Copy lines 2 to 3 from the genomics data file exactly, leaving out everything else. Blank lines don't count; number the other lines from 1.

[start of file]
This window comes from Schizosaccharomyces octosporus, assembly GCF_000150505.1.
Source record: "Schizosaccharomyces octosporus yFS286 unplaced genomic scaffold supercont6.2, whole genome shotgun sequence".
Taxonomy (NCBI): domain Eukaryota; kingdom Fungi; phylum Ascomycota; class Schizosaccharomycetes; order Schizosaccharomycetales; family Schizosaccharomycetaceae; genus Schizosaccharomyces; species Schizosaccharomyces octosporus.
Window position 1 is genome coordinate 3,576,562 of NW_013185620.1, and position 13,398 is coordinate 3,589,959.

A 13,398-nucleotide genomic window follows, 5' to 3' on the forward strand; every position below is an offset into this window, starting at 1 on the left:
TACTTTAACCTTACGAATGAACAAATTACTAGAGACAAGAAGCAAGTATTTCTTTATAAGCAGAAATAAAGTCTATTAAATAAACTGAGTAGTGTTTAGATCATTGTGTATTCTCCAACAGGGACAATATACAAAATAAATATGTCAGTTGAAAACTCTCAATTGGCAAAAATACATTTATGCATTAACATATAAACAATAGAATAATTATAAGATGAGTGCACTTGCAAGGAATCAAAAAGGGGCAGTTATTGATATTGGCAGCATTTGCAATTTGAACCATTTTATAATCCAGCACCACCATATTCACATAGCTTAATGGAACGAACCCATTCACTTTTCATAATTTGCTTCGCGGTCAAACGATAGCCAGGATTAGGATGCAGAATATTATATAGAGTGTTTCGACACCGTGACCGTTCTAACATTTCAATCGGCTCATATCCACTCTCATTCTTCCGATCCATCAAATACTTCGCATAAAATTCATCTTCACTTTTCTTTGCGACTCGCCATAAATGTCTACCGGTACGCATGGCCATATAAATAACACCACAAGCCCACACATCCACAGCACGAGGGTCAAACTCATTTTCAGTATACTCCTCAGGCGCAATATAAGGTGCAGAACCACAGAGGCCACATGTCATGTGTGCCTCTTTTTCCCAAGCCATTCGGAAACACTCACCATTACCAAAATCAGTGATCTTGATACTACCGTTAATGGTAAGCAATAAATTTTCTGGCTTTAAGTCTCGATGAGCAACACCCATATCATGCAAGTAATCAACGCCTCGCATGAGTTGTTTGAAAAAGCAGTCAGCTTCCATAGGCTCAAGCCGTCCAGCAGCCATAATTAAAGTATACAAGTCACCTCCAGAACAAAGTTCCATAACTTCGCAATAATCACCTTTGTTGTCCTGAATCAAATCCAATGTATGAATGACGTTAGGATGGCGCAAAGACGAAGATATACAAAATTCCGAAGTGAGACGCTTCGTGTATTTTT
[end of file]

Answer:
Source record: "Schizosaccharomyces octosporus yFS286 unplaced genomic scaffold supercont6.2, whole genome shotgun sequence".
Taxonomy (NCBI): domain Eukaryota; kingdom Fungi; phylum Ascomycota; class Schizosaccharomycetes; order Schizosaccharomycetales; family Schizosaccharomycetaceae; genus Schizosaccharomyces; species Schizosaccharomyces octosporus.